Eating (and cooking) Vegetarian

Our friends Alex and Sonja have decided to drastically limit their meat consumption for environmental/sustainability reasons. It's been pretty interesting learning about this from them and seeing their excitement for a vegetarian diet. It also made for a fun additional challenge to hosting them for a gourmet dinner. I don't think I've ever cooked a meal without a meat product, and finding recipes that were hearty yet diverse was a lot of fun. We even successfully served up many courses without ever featuring a "traditional" salad. The recipes were mostly from a great "Garden Feasts" cookbook I found at a booksale. The author just happens to be a Purdue grad, too!

Menu (with illustrations from the book)

Lime Spritzers

Red Pepper Pesto and Hummus with Pita Bread

Chilled Cream of Asparagus Soup with Mardi Gras Confetti

Grilled Artichoke with Tomato Compote

Risotto Pancakes with Shittake Mushrooms and Cream Sauce and Leek Clouds

Strawberry, Peach, and Mint Sorbet

A Spanish Feast!

This is from last month, but I just saw the pictures, so I had to post them. I hope they make you as hungry as they make me...but at least I got to savor this delicious food. Our friends Alex and Sonja cooked this amazing feast. I could eat that Paella alllll day.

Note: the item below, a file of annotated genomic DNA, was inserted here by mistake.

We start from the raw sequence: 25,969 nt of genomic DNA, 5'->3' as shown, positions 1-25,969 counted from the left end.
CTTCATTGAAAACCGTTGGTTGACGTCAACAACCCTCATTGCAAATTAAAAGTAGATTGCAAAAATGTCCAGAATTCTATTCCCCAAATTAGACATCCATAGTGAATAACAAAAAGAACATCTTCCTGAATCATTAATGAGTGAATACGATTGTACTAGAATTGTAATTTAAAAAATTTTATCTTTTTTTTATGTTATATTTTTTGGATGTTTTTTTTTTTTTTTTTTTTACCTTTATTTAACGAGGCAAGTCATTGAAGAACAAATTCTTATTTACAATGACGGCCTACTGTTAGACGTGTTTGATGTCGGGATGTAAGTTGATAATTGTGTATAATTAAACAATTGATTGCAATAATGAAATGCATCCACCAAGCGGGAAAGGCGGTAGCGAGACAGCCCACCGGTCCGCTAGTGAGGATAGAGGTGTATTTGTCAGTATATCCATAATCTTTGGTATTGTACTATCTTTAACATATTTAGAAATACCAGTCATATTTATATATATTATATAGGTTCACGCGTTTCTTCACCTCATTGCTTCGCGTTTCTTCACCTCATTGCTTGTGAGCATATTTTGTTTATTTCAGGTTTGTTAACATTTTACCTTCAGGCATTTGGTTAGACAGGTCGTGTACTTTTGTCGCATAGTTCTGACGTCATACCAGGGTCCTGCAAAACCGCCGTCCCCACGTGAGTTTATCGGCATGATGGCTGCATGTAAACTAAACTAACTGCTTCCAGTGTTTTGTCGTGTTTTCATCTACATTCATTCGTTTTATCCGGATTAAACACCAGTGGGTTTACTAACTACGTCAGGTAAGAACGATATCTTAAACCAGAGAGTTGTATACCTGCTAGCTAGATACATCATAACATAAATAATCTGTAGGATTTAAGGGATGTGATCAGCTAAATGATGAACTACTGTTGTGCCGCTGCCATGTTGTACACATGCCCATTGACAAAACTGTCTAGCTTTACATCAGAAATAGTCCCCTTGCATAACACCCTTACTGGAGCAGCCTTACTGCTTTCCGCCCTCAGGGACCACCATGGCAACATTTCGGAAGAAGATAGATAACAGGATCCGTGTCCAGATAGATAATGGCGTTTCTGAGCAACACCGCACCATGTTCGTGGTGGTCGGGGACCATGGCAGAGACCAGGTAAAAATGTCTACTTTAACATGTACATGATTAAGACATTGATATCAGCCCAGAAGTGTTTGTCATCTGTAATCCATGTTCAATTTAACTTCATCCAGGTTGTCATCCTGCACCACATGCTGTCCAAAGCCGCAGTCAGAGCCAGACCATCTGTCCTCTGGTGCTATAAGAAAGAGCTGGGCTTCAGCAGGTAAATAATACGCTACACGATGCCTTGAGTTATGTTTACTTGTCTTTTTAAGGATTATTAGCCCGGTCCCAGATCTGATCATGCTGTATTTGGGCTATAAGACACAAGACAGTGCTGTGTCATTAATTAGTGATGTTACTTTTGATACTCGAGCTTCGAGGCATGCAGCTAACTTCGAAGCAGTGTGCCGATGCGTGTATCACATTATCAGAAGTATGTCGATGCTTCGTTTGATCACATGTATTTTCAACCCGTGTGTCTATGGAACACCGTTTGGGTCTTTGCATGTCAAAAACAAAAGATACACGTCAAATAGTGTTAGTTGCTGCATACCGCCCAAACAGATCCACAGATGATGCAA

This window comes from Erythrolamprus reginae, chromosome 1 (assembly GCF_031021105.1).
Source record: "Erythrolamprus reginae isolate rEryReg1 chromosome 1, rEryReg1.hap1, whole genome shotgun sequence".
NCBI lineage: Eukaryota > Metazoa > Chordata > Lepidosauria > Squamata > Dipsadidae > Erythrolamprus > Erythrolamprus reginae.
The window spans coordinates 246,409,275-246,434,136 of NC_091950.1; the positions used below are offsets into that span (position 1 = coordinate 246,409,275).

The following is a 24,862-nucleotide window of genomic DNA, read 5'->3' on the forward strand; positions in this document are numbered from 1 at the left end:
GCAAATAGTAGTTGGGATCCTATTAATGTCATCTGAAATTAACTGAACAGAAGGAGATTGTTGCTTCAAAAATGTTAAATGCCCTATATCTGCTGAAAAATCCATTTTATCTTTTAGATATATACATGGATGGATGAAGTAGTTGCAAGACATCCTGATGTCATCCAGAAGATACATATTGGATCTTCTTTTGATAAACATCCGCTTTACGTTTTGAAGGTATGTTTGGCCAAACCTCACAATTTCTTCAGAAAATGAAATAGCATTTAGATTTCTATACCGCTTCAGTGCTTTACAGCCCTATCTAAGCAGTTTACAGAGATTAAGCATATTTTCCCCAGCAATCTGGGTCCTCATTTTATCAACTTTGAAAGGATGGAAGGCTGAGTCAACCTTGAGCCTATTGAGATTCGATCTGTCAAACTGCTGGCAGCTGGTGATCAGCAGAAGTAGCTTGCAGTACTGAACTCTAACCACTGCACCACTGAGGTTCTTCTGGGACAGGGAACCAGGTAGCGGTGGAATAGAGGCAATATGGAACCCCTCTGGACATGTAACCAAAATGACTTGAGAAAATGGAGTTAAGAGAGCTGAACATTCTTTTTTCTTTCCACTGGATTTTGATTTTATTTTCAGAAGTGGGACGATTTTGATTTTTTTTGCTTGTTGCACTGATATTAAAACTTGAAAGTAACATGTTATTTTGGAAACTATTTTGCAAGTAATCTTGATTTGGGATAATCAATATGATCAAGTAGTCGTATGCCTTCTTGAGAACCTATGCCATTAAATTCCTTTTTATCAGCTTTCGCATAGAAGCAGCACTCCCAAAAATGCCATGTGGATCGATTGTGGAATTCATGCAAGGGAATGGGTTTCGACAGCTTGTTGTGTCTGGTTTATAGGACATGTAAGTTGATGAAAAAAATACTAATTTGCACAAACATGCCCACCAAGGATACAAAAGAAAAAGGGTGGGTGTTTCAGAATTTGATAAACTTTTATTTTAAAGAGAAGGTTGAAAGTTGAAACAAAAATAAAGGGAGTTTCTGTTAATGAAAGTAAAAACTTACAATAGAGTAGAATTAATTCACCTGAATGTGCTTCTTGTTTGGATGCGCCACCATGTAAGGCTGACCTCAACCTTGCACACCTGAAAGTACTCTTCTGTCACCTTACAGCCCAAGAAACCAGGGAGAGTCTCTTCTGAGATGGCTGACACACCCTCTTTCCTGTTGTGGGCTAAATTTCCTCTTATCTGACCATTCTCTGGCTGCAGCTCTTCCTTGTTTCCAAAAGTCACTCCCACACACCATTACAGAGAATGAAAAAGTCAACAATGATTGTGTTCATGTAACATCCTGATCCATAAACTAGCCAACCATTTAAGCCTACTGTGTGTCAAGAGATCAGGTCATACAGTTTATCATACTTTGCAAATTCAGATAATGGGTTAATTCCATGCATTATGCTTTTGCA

Alex and Sonja

Garlic Marinated Olives

Pan Con Tomate

Goat Cheese and Blood Orange Salad


Apples Soaked in Red Wine


Kokoro revisited

I was up in West Lafayette this week for a couple work meetings, and it gave me the great opportunity to head back to Kokoro for some sushi. I fell in love with Kokoro during my years at Purdue and took Lynne there for an early date, where she loved it, too. When we lived downtown, we were only two blocks away, and if it weren't for the cost, probably would have eaten there weekly. I declare that Kokoro serves the best sushi in the states. I know, you'll probably laugh at that one, since how could a land-locked small town have such great sushi? But it all comes from a very unique man, who doesn't do traditional sushi, but "Tony food." Tony has been called the Sushi Nazi (ala Seinfeld's soup nazi) because he is a strong personality with some simple rules. No hats, no special orders, and "My Way or Highway!" He's been a chef for over 45 years, and he's still going strong. We always try to sit as close to his work station as possible so we can enjoy his banter, ordering around of his crew, and playful cussing out of his patrons.

At Kokoro, I was lucky enough to be the only person there late that evening, so I had Tony all to myself. We caught up, talked about how business was struggling due to the economy (weekdays were pretty slow, fewer international students were coming for dinner, etc.). I told Tony that I would cry if I ever saw the place closed for good, and he reassured me at the end of the meal not to worry. Tony and I also talked about Lynne, and the imminent baby arrival, and he was excited for us. When I told Tony that Lynne was sad because, being pregnant, she can't enjoy raw seafood, he said he felt bad for her. I then told him that I still ate it, even though she couldn't, and, in his heavy accent said, "That's really nice of you...Asshole!" He then laughed incredibly hard. That is quintessential Tony, and why we love him.